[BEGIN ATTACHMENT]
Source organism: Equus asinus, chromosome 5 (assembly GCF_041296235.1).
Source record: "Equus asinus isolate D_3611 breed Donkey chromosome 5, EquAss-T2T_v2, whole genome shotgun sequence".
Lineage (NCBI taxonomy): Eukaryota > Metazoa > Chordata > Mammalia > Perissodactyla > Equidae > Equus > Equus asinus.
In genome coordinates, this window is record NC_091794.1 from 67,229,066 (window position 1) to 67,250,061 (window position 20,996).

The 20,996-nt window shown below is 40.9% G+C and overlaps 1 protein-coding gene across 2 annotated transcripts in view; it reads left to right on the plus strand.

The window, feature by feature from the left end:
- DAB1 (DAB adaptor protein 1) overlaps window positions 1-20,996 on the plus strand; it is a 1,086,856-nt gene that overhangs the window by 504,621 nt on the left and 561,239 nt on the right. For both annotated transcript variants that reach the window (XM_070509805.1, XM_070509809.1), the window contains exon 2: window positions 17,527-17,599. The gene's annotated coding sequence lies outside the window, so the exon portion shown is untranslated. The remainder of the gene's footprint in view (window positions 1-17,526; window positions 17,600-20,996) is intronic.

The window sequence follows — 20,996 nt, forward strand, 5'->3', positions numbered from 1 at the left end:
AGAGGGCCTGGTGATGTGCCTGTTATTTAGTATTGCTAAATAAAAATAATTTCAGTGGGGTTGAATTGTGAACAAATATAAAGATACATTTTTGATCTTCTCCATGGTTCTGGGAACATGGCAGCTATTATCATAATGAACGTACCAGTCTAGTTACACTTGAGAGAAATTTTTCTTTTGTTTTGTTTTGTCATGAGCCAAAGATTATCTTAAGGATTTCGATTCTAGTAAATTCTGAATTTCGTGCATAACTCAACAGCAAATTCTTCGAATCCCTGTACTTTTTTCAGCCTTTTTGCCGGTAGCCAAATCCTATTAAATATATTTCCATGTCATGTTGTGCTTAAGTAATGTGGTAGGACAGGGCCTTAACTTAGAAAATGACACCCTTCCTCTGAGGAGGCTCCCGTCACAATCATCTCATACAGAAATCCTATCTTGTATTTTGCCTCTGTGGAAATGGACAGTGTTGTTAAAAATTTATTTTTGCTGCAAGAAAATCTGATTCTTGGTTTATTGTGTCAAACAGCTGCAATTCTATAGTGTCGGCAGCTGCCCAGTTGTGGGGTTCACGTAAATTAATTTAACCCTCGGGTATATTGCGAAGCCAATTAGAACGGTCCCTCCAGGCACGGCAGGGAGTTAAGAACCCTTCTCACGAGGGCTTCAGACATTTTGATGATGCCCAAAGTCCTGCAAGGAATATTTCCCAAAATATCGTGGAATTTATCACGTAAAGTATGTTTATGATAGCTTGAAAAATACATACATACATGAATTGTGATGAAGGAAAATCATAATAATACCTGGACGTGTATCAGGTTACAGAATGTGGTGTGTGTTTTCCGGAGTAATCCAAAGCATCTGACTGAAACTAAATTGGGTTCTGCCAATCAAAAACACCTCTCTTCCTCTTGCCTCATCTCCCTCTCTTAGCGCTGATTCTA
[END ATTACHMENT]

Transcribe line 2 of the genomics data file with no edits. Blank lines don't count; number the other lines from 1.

Source record: "Equus asinus isolate D_3611 breed Donkey chromosome 5, EquAss-T2T_v2, whole genome shotgun sequence".